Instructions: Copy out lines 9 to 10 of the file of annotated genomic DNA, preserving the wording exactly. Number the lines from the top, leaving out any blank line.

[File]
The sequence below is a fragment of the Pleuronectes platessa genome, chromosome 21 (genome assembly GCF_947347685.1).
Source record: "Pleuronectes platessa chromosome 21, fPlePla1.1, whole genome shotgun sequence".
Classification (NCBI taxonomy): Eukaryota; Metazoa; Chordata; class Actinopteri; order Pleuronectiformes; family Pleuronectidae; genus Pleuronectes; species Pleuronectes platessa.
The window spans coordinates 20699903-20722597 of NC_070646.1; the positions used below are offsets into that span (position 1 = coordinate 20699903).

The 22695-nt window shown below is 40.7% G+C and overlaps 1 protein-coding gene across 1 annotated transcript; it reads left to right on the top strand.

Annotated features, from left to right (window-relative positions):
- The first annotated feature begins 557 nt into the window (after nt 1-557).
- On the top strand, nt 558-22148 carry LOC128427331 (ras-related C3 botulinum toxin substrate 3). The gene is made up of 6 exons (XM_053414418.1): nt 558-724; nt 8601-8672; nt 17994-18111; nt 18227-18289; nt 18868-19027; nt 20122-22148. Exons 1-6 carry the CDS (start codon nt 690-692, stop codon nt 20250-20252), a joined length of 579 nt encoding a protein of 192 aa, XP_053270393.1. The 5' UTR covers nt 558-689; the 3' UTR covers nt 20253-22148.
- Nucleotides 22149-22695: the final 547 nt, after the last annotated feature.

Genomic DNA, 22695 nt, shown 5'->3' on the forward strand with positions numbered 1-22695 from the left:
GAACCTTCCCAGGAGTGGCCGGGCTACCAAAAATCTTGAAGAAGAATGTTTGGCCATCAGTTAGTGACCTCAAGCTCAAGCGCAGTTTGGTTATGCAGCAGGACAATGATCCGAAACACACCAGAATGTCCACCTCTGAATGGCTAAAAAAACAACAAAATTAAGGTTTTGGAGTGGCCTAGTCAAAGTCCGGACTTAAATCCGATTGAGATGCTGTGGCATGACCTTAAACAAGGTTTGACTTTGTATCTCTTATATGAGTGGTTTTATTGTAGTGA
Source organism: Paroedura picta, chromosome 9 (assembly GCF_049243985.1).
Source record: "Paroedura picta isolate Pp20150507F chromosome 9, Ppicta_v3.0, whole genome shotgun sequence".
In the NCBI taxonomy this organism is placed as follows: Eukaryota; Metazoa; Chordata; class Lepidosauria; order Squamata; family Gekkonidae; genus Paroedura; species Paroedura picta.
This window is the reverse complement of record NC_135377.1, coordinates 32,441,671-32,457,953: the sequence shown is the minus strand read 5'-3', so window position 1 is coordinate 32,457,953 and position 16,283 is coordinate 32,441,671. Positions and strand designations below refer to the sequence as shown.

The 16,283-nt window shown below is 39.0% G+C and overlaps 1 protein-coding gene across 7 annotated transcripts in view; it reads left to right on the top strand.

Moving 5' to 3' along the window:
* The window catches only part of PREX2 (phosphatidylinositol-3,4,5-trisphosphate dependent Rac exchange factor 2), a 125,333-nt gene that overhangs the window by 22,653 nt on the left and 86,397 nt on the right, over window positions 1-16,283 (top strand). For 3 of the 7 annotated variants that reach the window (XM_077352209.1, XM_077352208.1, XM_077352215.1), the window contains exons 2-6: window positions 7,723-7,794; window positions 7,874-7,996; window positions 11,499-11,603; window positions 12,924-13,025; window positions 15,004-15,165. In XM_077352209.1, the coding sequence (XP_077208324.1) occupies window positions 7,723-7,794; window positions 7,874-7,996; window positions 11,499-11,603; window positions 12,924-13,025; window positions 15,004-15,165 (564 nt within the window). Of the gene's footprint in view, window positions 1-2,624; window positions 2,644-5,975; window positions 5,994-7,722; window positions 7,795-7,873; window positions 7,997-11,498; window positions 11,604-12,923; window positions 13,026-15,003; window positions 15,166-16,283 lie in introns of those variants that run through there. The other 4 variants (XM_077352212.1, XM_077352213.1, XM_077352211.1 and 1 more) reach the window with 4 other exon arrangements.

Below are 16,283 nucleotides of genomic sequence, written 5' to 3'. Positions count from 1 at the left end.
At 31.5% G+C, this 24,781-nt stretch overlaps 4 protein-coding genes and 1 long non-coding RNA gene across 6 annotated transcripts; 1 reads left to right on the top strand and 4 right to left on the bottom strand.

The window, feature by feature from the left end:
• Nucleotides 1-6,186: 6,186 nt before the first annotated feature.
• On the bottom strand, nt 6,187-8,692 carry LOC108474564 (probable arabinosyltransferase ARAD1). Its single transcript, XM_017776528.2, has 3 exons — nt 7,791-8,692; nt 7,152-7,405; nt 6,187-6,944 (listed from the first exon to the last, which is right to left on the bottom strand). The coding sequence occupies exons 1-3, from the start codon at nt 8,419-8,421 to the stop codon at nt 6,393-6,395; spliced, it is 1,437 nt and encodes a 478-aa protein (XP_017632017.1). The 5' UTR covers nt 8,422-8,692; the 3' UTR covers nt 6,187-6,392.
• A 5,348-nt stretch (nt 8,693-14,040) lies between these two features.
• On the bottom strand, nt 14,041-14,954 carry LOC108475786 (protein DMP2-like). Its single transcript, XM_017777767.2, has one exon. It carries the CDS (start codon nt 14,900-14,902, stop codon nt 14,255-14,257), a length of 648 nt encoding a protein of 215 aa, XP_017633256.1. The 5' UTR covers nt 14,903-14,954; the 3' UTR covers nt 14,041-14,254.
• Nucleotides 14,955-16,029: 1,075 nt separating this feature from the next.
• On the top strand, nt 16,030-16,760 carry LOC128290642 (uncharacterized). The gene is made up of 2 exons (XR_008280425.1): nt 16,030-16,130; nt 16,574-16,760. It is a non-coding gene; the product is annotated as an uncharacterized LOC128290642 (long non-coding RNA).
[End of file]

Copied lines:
- Nucleotides 22149-22695: the final 547 nt, after the last annotated feature.

Genomic DNA, 22695 nt, shown 5'->3' on the forward strand with positions numbered 1-22695 from the left: